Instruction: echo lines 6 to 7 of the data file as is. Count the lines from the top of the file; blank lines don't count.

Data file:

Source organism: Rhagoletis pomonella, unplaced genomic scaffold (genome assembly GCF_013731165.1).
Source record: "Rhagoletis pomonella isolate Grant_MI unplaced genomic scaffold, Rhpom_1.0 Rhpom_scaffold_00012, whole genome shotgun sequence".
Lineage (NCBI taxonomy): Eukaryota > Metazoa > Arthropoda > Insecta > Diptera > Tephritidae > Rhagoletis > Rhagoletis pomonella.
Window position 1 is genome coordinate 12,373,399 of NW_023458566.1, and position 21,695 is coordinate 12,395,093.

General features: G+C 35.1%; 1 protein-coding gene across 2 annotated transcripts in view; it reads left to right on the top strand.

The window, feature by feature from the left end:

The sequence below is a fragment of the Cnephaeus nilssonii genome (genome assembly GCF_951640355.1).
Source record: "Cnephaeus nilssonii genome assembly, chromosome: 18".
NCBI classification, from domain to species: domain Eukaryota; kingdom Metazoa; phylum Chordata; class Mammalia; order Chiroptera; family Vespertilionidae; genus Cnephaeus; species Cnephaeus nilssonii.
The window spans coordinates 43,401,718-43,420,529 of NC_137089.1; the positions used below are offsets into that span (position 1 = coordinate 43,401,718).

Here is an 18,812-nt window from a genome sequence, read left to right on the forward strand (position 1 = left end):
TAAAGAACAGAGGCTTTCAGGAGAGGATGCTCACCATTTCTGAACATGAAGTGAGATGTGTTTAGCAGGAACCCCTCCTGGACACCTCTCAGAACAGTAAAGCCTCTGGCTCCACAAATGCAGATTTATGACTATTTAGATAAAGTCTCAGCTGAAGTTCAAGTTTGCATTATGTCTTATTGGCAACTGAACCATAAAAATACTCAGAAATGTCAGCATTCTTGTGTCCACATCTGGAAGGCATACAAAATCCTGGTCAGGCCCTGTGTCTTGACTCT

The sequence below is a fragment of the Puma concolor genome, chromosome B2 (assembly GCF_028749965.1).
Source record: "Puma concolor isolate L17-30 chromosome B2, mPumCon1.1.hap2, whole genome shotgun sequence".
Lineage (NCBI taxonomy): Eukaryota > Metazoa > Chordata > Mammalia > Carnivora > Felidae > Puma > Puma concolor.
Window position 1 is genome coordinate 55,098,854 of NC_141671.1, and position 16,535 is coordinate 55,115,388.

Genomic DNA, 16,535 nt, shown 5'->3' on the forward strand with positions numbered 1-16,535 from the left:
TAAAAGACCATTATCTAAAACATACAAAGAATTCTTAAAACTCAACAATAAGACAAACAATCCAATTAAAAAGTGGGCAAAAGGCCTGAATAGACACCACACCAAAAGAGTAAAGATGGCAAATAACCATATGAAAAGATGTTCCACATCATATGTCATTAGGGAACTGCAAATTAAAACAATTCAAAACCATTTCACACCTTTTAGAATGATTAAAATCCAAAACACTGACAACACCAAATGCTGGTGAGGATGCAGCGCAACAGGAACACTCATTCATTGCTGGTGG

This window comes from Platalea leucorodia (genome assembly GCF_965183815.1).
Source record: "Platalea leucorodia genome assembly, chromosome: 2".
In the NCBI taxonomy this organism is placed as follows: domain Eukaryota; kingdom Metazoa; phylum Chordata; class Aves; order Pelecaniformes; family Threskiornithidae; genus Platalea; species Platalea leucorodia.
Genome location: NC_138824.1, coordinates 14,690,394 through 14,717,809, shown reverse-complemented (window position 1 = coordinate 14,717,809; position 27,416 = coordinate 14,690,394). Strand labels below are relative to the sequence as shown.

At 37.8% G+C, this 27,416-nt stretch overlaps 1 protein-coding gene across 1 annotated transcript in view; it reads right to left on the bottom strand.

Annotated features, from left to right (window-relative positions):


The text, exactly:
The window, feature by feature from the left end:

The sequence below is a fragment of the Cnephaeus nilssonii genome (genome assembly GCF_951640355.1).